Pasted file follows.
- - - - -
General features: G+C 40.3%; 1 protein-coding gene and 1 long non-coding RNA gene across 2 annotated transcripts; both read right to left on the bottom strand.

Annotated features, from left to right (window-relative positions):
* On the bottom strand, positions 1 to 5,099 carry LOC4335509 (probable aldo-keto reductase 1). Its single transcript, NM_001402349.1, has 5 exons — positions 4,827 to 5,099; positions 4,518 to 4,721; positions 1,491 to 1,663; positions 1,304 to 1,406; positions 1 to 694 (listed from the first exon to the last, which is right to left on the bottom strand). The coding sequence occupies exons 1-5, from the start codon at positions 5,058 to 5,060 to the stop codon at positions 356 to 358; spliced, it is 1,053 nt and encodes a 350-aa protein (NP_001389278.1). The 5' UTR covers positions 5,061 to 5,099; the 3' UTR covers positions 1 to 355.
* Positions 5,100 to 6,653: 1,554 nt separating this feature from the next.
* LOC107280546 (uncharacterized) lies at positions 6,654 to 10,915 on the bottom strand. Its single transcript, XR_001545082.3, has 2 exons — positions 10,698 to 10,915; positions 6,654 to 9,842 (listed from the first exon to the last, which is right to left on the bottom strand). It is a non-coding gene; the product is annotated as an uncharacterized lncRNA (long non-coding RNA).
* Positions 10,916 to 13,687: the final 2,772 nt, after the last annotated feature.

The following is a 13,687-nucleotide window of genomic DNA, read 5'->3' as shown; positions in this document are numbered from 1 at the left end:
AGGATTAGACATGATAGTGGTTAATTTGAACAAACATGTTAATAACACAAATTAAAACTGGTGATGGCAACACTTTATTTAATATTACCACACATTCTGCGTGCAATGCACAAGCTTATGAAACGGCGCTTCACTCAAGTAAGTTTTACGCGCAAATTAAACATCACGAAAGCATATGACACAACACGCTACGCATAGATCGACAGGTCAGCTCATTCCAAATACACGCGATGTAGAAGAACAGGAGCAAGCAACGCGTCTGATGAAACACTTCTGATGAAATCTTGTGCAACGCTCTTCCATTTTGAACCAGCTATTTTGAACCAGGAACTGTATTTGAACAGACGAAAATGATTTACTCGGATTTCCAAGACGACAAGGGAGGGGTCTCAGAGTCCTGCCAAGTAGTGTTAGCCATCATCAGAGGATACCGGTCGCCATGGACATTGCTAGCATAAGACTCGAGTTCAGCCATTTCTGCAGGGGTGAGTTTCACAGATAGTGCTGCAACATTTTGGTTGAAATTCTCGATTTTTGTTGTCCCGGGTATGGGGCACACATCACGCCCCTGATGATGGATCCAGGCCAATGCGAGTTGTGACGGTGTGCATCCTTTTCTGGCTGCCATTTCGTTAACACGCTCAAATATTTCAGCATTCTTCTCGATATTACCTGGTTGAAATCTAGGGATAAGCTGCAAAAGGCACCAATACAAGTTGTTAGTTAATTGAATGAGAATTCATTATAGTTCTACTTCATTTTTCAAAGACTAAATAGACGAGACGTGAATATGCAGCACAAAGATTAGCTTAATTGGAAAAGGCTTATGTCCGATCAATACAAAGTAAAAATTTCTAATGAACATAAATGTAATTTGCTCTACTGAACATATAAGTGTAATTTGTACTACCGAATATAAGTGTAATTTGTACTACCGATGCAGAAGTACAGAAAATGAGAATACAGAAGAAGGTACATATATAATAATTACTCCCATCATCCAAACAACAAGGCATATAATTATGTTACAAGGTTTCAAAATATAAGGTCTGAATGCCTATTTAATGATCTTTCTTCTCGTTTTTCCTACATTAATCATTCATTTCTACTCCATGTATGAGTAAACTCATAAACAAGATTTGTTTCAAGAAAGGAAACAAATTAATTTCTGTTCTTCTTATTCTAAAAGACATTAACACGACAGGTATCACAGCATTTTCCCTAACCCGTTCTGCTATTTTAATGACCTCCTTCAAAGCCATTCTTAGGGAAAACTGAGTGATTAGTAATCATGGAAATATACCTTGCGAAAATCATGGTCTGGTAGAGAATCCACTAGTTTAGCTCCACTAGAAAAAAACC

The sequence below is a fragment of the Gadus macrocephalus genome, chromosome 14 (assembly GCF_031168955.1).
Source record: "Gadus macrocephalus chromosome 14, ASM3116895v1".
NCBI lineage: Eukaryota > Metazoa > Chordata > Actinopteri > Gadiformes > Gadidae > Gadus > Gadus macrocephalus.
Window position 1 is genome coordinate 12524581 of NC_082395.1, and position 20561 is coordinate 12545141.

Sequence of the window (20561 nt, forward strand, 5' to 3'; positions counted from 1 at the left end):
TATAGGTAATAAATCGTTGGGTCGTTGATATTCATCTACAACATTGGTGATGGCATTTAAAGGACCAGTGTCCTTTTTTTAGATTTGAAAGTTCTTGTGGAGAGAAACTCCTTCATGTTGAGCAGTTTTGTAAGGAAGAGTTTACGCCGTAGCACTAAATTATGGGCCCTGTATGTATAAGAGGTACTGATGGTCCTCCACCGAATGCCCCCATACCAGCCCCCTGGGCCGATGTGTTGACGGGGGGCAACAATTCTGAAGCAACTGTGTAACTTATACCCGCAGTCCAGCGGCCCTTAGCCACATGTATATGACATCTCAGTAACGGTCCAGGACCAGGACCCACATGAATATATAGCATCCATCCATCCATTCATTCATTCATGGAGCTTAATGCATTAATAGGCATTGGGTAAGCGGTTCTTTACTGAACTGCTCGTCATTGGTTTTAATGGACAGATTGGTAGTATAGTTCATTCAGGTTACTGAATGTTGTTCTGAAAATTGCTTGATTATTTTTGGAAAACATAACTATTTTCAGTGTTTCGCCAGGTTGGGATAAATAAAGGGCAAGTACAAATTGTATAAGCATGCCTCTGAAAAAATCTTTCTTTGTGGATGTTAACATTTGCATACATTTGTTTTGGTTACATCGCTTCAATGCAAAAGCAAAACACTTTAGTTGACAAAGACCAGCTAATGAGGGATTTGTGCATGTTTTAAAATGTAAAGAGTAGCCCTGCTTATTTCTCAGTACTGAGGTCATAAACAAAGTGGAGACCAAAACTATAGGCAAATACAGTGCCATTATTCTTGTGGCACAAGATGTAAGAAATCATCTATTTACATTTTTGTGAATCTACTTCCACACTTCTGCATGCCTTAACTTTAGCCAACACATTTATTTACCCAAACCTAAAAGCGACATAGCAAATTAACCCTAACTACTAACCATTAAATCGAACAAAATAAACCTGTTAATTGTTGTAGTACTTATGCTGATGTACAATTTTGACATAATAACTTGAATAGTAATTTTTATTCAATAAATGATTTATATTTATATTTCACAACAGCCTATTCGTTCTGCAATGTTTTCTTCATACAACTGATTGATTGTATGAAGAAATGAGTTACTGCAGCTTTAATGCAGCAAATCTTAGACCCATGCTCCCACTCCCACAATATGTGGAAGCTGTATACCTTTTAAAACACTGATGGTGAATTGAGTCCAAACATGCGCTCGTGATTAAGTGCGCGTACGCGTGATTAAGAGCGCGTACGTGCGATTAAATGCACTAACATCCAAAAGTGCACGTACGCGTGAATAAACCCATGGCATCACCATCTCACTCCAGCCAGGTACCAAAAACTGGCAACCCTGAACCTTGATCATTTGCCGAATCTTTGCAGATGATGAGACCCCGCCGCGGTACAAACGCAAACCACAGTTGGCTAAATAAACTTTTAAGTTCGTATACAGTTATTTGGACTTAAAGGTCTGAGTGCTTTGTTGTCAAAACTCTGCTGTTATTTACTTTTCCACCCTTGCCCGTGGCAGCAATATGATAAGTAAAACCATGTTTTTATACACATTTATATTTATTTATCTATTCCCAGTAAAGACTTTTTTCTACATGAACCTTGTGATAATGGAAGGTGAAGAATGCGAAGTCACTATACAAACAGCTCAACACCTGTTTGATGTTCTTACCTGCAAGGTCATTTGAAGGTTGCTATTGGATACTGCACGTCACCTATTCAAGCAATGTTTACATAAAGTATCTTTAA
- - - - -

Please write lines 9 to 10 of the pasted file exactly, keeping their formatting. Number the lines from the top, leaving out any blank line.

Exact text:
The sequence below is a fragment of the Gadus macrocephalus genome, chromosome 14 (assembly GCF_031168955.1).
Source record: "Gadus macrocephalus chromosome 14, ASM3116895v1".